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Word

Don't press Enter at the end of every line. Press Enter once at the end of every paragraph.

The fundamental unit in a Word document is a paragraph. When you use a word processor, such as Word, you don't use the carriage return at the end of every line. You just keep typing. Type type type. Word knows where the margins are. You can see the margins, too: the dotted rectangle on the page shows you where they are. Just keep typing and Word will wrap the text within the margins. Make sure you can see when you've pressed Enter by clicking the button on the Standard Toolbar. The is the end-of-paragraph marker. It shows you when you've pressed Enter. Press Enter to indicate the end of a paragraph, not the end of a line.

Why not use two spaces?


After all those years of using a typewriter, and learning to put two spaces after every sentence, why should I change? There are two reasons.

The first reason is because typewriters traditionally use non-proportional fonts. Typewriter
fonts generally look like this one. Every character is the same width. Consider a word like illumination. A lower-case l or i takes up the same space as an m or even M.

Because they use non-proportional fonts, our minds can separate the sentences easily only if
there is quite a lot of space between the sentences.

But when you use a word processing program, like Word, you generally use proportionally
spaced fonts. So in a word like "illumination", i's and l's are much skinnier than an m. Because the letters aren't spaced out so much, our minds can cope with less space between sentences. And text in proportional fonts with an extra space at the end of the sentence looks too chopped up.

The other reason is that some people like to justify text. That means that Word will put little
spaces between the words to stretch out the text so that the right-hand margin is straight. This paragraph is justified, to demonstrate. Publishers typeset most books justified. Word obviously uses quite complex maths to work out how to stretch each line so that the right-hand margin is even. If you have extra spaces in the middle of sentences, Word stretches the text in each line and includes your "extra" spaces as well. The result can look very ugly.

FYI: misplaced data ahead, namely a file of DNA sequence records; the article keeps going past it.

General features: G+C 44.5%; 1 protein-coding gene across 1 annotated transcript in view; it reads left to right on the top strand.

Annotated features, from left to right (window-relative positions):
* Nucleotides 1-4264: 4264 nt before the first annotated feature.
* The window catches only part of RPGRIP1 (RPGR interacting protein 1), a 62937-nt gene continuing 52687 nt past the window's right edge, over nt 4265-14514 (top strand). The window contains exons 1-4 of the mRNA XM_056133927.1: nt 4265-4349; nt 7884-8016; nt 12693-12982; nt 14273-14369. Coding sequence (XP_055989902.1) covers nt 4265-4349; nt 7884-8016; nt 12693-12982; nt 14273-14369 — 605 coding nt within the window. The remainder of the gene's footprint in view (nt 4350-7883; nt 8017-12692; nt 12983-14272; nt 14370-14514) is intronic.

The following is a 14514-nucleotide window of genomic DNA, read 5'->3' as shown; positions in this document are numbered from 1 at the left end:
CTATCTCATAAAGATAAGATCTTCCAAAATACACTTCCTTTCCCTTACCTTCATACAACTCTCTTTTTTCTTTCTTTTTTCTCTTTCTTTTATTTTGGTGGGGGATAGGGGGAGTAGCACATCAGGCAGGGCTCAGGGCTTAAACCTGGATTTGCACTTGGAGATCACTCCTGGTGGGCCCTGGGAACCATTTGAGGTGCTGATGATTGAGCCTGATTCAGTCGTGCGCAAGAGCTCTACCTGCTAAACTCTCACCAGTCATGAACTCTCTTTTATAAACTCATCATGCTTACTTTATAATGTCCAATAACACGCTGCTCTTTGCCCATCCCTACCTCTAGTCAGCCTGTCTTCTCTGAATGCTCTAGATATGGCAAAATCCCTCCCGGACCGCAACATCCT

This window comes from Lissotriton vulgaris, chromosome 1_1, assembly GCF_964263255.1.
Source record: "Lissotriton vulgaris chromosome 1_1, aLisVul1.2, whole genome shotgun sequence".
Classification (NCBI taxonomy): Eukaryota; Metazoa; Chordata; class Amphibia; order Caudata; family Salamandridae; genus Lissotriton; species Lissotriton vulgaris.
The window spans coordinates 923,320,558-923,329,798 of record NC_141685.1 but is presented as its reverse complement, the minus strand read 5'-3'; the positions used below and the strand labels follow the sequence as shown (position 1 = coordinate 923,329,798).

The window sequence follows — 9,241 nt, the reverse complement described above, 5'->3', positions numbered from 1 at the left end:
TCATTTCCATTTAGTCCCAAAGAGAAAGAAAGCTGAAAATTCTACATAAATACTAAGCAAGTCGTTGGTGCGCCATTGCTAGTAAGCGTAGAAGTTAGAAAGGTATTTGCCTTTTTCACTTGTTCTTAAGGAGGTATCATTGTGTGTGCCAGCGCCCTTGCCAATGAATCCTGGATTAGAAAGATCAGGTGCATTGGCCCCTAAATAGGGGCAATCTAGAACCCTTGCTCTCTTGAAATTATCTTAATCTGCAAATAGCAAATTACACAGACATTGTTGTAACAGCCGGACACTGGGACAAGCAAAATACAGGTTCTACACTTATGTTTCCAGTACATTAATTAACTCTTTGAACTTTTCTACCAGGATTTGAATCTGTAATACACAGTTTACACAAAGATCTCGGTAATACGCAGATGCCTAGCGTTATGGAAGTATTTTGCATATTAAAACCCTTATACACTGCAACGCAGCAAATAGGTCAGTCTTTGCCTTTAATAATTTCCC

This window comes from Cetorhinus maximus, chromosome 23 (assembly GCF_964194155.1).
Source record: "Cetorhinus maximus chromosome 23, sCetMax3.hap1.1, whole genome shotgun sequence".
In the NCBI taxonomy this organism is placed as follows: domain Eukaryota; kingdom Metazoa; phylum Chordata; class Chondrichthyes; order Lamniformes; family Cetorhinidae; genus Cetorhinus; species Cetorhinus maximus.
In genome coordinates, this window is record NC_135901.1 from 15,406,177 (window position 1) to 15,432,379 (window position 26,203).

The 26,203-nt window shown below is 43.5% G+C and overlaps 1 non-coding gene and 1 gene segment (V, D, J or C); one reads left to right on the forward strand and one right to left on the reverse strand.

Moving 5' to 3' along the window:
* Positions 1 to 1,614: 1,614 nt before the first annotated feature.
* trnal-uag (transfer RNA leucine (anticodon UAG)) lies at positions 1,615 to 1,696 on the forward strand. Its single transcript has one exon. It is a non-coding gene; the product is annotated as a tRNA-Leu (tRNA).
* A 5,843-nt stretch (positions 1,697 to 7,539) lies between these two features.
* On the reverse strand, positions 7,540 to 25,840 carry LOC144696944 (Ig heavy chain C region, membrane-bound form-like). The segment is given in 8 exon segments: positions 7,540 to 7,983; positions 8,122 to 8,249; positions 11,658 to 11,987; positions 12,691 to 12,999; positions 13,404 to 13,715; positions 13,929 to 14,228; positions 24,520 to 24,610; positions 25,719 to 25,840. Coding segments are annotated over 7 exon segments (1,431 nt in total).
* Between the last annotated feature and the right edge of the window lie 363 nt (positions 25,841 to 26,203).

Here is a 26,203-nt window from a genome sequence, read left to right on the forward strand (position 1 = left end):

Reference
This page has shown you how to format your text using Styles.

Tell Word what function a paragraph serves by applying a style. To do that, put the cursor or
Insertion Point anywhere within the paragraph. Click the arrow in the Style box and choose the Style to apply. Read more about how to apply a style.

A style is a set of formatting instructions. Word will apply the formatting instructions when you
apply a style.

To modify the Heading styles to suit the formatting you prefer, modify the style. Read more
about how to modify a style .

When you modify a style, all the text formatted with that style changes automatically.

Reference
This page has shown you how to arrange text on the page using Tables.

Don't use the spacebar to position text. The spacebar has only one function: to create a space
between words.

To insert a table, choose Table > Insert > Table. (In earlier versions of Word, Table >
Insert.)

Columns are vertical. Rows are horizontal. The squares at the intersection of a row and a
column are called cells.

To select the whole table, choose Table > Select > Table (or in earlier versions of word Table
> Select Table.)

To add or remove borders (lines that print) around the cells of the table, select the table, then
choose Format > Borders and Shading. Click None.

Even when your table has no borders, you will see gridlines. These don't print. They are guides
to allow you to manipulate your table. If you don't see the gridlines, click Table > Show Gridlines (or Table > Gridlines).

Click in a cell to type in that cell. Use tab to move from cell to cell. Use your mouse and drag sideways to move the left edge of the table, the right edge of the
table, or the gridlines between columns.

Reference
Flowing text from page to page, and forcing page breaks

Word will work out when your text will no longer fit in the page. It will then flow the text to the
top of thenext page.

To control how the text flows from page to page, use the following:
File > Page Setup to set printer, paper size and margins modify a paragraph style to set Page Break Before, Keep Lines Together, Keep With

Next andWidow/Orphan control

apply direct formatting to individual paragraphs to set Page Break Before, Keep Lines

Together, Keep With Next andWidow/Orphan control

Page numbering
To insert a page number on the bottom of every page, choose View > Header and Footer, anduse the buttons on the Header and Footer toolbar to create the page numbering. Avoid using Insert > Page Numbers.

Reference
Grown ups don't use the bullets button on the toolbar. Grown ups don't use Format > Bullets and Numbering. To create bullets or dot point paragraphs, use a style (for example, the List Bullet style). To ensure that Word displays the List Bullet style so you can select it, do this.
In Word 2002,on the Format menu, choose Styles and Formatting. The Styles and

Formatting task pane will pop up. Down the bottom, in the Show box, choose "All Styles".

In Word before 2002: On the Format menu, chooseStyle. The Style dialog box will

pop up. In the Category box, choose "All Styles".

Apply the List Bullet style to add bullets to your paragraphs. Set the indents for bullets by modifying the Numbering format of the style, not the Paragraph
format of the style.For information on how to do the indents, see above. For more information on how to modify a style, see How to